Food and Agriculture

The complexity of the task of reconstruction and reintroduction of market principles is well illustrated in the food and agriculture sector.

Under Saddam, agricultural productivity suffered from low investment, input shortages, poor agricultural and irrigation practices, droughts and soil salinity. Returning Iraqi agriculture to productivity and competitiveness is a major challenge we face.

Iraq has not been food-self sufficient, traditionally importing 60-70 percent of its caloric needs. Thus as we rebuild agricultural production to be competitive, we will also need to ensure that a vibrant trading environment exists.

The government rationing system provided a majority of Iraqi’s with food. Procurement and production of staples, like grains, were by the government. Neither production nor consumption reflected market prices.

Winding down the Oil for Food program does not mean the end of the need to feed Iraqis, most of whom have received virtually all their food through OFF. We are in the process of re-activating the food distribution system to do this. Operational responsibilities of buying, shipping, and distributing food and medicine will be transferred to us as the occupying power at the end of six months.

In the short run, we must continue food assistance for the Iraqi population dependent on it. In the longer term, we must move the Iraqi economy from the distortions of the Oil for Food program to a market-driven system with cash salaries so that people can begin to purchase their own food. When freed of government control, the agricultural sector is one of the most responsive to market forces.

Locally produced products, such as fruits and vegetables are now traded freely in open markets. Our challenge will be to extend this to grains, wheat and rice, which are the staples of the Iraqi diet.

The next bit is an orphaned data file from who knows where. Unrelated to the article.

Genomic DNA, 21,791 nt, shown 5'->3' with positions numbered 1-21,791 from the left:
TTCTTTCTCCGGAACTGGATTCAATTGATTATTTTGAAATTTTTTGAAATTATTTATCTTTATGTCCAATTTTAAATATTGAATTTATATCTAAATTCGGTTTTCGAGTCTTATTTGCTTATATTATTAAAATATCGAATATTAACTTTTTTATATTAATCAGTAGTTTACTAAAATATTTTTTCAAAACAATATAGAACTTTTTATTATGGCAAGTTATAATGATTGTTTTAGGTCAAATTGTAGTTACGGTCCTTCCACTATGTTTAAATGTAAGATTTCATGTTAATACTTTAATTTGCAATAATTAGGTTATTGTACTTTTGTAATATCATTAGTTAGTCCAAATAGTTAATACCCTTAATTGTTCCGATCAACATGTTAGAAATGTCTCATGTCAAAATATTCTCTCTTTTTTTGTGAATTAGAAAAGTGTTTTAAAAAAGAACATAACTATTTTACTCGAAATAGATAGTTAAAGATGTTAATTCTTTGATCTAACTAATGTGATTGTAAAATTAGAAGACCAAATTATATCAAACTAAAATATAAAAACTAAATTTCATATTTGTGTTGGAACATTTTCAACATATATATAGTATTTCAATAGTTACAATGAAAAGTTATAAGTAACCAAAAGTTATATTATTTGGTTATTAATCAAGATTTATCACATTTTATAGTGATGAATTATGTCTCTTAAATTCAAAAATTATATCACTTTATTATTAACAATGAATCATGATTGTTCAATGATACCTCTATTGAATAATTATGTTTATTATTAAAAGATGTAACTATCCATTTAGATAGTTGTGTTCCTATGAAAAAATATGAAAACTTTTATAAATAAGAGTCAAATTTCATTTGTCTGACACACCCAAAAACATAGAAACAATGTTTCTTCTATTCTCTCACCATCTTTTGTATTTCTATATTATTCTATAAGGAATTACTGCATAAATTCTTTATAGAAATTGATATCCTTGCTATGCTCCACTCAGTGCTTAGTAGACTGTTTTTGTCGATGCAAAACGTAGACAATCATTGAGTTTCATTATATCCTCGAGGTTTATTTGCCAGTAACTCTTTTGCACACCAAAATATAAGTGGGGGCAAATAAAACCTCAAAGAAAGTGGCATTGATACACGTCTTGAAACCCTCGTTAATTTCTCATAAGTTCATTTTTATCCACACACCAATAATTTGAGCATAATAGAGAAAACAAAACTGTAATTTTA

USDA and AID have already begun to think through and implement steps needed to reintroduce competitiveness to Iraqi agriculture. For example, USAID and USDA have already designed and are putting in place a project to assist agricultural production and develop agricultural enterprise, credit availability and infrastructure. In the 1980’s the United States was Iraq’s largest supplier of agricultural products. We now look forward to rebuilding cooperation between Iraqi and U.S. agricultural sectors.


Critical to Iraq’s reconstruction will be the transportation sector, which faces numerous challenges. On May 23, the port of Umm Qasr became the first reconstruction project transferred from military to civilian administration. The basic infrastructure is sound, but has not received proper maintenance for years. Rehabilitation priorities include the port administration buildings, new lighting, utilities, security fences, grain elevators, port dredging so that larger bulk grain vessels can offload near the grain elevators. The adjoining railroad system is also under review for repair to help move the large amount of cargo projected to arrive through the port. Major roadways have also sustained conflict-related damage and will need work.

In civil aviation, the aircraft of Iraqi Airways, the former national carrier, are parked outside Iraq and are not airworthy. Moreover, Baghdad International Airport has taxi lane craters, broken runway lights, unexploded ordinance, plumbing difficulties, and security access control problems. There is also no functioning civil aviation authority to oversee airport security, flight safety oversight, and the administration of civair services. Despite these obstacles, the Coalition Provisional Authority hopes to resume civair services before July to accelerate the flow of U.S. and foreign actors involved in reconstruction efforts. We foresee that with the improvement of Iraq’s internal transport system, trade and investment relations with its neighbors will also improve.

USAID contractors Skylink, Bechtel and Global Securities are making preparations for the possible re-opening of Baghdad International Airport to limited commercial traffic by June 15. As part of an interim operation, Global Securities is to provide passenger and baggage screening security, Bechtel a temporary passenger terminal and Skylink airport management. Skylink has also been contracted to assess and make preparations for the re-opening of the Basra Airport. USAID contractor, Stevedoring Services of America, assumed operational responsibility for the deepwater port of Um Qasr from the British military on May 23.